The correlation between mood states and functional connectivity within the default mode network can differentiate Internet gaming disorder from healthy controls

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Abstract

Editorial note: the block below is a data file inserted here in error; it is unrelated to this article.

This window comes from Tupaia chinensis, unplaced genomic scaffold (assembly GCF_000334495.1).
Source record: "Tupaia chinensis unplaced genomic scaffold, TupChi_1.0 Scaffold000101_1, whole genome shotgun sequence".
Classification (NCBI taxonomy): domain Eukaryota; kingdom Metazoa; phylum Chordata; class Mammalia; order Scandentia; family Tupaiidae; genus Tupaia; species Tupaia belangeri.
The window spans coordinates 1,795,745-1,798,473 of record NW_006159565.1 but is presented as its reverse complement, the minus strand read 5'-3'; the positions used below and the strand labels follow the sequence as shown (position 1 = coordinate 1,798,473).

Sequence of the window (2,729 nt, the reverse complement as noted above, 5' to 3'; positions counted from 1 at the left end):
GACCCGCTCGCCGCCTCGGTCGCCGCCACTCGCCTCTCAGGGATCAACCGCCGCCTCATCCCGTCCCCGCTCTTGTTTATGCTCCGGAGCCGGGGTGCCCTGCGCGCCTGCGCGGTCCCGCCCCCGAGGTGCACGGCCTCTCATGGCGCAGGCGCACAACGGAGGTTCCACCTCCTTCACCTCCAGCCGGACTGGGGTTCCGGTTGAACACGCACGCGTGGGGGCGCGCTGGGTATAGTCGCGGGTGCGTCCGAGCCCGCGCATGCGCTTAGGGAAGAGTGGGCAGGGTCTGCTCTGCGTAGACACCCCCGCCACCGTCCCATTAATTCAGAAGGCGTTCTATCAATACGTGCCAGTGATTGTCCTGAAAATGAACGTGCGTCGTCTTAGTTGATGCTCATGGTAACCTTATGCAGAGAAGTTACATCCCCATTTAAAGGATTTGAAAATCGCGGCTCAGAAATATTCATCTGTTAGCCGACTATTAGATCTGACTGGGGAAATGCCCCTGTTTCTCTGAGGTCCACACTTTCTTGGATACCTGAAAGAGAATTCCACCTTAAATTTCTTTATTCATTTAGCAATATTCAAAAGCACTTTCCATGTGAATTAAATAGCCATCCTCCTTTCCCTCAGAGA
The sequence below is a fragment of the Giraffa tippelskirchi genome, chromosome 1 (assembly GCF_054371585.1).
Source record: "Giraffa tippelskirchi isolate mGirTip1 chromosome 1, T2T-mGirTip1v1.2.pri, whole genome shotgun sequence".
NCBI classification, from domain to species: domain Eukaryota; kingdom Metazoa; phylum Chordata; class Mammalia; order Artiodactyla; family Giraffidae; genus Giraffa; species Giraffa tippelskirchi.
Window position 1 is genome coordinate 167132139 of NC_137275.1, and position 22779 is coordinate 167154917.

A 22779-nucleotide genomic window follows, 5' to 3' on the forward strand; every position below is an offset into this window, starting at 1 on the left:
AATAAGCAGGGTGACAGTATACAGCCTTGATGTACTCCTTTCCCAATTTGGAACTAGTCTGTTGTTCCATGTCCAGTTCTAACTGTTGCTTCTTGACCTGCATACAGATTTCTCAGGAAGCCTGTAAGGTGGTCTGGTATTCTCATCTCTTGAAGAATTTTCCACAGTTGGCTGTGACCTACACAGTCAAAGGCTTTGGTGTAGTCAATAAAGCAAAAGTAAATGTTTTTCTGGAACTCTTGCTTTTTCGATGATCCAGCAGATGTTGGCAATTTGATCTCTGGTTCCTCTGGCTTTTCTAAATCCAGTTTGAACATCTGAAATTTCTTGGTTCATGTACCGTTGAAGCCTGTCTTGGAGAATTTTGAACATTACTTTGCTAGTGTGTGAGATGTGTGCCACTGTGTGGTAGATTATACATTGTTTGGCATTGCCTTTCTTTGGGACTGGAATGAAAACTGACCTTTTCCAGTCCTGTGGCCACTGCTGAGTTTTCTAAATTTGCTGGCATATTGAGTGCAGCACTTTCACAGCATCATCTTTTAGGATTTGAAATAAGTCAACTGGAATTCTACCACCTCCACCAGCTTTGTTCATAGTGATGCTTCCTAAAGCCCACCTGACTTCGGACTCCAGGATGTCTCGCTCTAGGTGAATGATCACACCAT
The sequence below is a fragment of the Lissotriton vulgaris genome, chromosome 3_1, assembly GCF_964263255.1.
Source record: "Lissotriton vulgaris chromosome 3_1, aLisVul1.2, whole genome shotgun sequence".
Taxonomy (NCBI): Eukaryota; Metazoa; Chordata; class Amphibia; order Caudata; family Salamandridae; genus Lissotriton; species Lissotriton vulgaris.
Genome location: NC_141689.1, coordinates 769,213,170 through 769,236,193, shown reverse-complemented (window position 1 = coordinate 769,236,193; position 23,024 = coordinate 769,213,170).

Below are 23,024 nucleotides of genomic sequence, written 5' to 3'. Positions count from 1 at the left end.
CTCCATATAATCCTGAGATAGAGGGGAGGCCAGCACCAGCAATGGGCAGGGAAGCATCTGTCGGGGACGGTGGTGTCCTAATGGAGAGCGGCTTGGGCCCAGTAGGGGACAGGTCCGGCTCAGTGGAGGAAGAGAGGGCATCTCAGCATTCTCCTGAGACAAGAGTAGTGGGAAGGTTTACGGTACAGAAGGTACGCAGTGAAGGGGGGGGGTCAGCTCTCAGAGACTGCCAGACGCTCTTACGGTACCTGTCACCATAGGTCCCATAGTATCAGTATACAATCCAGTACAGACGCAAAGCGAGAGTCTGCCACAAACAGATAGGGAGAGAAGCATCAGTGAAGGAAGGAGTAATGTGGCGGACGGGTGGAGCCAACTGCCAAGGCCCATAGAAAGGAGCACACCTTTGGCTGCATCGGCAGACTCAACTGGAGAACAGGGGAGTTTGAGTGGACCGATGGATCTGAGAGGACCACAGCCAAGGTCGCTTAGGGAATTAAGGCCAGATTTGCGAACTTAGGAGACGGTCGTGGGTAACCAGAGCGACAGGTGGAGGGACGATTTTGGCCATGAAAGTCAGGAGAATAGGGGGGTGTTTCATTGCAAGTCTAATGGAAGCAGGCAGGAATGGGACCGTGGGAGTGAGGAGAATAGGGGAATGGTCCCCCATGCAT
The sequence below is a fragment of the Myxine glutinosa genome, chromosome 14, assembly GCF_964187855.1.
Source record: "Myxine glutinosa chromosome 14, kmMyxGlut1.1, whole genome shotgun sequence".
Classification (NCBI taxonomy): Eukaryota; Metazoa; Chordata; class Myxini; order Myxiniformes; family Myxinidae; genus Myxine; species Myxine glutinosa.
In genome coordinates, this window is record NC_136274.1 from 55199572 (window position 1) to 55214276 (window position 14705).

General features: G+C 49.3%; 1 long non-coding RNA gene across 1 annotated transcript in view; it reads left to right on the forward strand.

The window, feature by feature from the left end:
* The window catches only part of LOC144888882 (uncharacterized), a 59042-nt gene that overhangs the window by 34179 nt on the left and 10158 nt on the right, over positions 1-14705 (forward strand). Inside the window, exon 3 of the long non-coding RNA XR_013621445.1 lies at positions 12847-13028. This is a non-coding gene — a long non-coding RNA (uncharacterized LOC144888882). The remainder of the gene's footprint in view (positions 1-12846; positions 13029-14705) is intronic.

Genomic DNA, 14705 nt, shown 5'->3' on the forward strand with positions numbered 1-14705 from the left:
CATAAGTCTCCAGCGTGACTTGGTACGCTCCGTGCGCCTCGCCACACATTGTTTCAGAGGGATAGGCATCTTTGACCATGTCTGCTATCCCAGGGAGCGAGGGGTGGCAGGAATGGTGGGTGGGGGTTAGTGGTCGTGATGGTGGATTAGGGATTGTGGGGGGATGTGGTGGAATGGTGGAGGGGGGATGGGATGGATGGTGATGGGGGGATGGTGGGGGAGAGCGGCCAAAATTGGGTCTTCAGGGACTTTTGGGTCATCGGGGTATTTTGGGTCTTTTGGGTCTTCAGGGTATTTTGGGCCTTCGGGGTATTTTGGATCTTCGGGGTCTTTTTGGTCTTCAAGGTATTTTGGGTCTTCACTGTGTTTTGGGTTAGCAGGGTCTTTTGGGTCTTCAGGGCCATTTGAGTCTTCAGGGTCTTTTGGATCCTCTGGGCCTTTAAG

The default-mode network (DMN) has been suggested to support a baseline state of brain activity. However, whether connectivity within the DMN is associated with mood states remains incompletely understood. The current study examined the correlation between mood state and the functional connectivity (FC) among DMN regions, and examined if the FC can differentiate Internet gaming disorder (IGD) from healthy controls (HC). Resting state data were collected within 108 college students (IGD,41; HC,67). Negative correlations were observed between measures of: (1) Depression and FCs among ventral DMN regions; (2) Anger and FCs among dorsal DMN regions; and, (3) Anger and Depression and FCs of both the ventral and dorsal DMN. The results suggest that negative mood states of Depression and Anger might reflect poorer, or might impair, FCs among DMN regions. In addition, the FC among DMNs could be useful indexes in differencing IGD from HC. Future studies should examine the extent to which the findings may extend to clinical populations and whether increased connectivity of DMN regions may represent a mechanism for reducing negative mood states.

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